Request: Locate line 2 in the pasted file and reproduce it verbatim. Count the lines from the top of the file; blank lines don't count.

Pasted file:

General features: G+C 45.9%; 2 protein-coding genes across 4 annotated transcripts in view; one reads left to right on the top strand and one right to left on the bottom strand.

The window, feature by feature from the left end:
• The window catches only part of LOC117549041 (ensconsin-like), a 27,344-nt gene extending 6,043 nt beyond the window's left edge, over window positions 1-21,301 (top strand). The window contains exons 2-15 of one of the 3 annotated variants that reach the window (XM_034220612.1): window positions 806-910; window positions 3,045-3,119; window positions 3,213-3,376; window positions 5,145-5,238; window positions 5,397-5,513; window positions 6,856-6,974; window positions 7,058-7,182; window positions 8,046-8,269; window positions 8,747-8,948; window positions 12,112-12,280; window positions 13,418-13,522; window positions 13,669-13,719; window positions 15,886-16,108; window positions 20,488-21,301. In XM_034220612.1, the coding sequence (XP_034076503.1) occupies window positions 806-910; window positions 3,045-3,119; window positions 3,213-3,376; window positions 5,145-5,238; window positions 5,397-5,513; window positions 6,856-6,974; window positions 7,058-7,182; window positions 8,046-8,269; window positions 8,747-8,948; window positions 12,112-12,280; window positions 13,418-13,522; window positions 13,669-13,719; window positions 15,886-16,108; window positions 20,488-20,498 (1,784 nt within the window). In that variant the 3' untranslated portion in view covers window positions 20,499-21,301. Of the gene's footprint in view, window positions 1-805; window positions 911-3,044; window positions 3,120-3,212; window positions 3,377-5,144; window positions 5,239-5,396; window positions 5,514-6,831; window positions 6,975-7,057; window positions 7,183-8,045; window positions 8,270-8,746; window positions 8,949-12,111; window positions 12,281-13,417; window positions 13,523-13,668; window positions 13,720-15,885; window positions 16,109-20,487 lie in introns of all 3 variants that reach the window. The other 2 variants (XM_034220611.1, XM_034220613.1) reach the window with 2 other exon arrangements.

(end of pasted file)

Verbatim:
The window, feature by feature from the left end: